Like many same-sex marriage adovcates, Pollitt argues that we don’t require straights to be able to reproduce in order to have legal marriage, so we shouldn’t require it for gays either.
But David’s analogy misses Pollitt’s point, because Pollitt was making an argument about how we decide marriages are legal or not. Even if we grant David’s point – marriage is, in some fundamental sense, for procreation – it remains true that we don’t legally forbid infertile straights from marriage.
To extend David’s analogy, it’s certainly not the case that Buddhist Temples make it “a central goal… to help people know and love God.” Nor could Humanistic Jewish congregations like Kahal B’raira be described that way. But no one claims that the law should therefore legally discriminate against Buddhists and Humanistic Jews by refusing to grant their temples the same legal status given other, more traditional churches. “To help people know and love god” may be a central purpose of most churches, but it’s not a means for determining their access to equal legal rights as a church.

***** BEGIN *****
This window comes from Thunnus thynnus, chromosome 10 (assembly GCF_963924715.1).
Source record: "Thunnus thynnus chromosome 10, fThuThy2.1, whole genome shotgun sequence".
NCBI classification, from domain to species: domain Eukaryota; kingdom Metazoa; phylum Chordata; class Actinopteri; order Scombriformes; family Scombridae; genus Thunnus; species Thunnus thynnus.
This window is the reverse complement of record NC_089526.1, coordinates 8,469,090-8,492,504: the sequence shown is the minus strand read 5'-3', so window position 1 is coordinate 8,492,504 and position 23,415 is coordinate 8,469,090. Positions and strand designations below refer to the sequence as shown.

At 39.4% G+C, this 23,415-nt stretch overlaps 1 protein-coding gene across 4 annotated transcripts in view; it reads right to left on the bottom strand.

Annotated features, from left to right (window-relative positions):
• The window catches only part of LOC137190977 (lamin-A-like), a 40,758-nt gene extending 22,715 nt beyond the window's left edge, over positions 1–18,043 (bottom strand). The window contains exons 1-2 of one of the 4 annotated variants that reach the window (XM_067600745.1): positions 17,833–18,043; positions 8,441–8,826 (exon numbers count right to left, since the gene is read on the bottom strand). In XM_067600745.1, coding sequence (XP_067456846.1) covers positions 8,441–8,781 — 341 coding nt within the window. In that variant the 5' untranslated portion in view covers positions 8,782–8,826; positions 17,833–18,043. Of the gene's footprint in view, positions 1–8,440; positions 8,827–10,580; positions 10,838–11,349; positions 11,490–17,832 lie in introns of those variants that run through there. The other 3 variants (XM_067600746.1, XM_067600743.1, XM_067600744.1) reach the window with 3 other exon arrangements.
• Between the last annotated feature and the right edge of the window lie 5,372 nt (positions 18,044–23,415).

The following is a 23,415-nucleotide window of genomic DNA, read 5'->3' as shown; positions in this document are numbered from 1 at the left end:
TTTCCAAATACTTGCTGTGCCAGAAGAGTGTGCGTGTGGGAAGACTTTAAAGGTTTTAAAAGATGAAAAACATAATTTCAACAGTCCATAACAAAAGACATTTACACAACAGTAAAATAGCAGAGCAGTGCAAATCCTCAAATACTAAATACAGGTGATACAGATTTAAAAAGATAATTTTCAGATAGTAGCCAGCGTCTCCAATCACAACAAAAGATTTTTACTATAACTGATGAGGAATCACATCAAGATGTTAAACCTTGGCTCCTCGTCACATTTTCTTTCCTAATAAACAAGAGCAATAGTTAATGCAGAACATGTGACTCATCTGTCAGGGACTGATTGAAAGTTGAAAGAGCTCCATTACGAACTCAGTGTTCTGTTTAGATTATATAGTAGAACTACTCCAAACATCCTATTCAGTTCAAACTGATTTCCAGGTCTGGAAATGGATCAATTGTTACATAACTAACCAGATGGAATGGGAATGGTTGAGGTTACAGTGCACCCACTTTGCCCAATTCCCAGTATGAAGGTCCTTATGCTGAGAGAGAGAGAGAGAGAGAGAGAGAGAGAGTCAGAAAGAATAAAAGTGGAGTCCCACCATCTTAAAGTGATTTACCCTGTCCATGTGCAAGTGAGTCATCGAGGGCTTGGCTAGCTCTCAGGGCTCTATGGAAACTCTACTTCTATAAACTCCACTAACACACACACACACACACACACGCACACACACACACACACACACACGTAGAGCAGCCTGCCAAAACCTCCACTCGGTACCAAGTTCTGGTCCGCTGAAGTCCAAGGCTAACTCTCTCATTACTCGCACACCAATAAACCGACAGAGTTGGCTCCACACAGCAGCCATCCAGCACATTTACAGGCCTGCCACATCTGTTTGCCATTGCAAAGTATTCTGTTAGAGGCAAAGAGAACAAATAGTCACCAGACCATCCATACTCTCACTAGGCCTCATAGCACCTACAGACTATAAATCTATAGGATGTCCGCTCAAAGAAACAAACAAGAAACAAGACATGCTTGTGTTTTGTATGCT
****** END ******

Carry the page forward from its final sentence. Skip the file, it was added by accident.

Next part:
The anti-same-sex-marriage argument doesn’t merely state that marriage is “centrally about bearing and raising children.” It states that marriage is “centrally about bearing and raising children,” and therefore lesbians and gay men should be denied equality. It is that latter proposition that Pollitt was attacking; and that latter proposition is as indefensible as denying Buddhists equal rights because they don’t believe in god.
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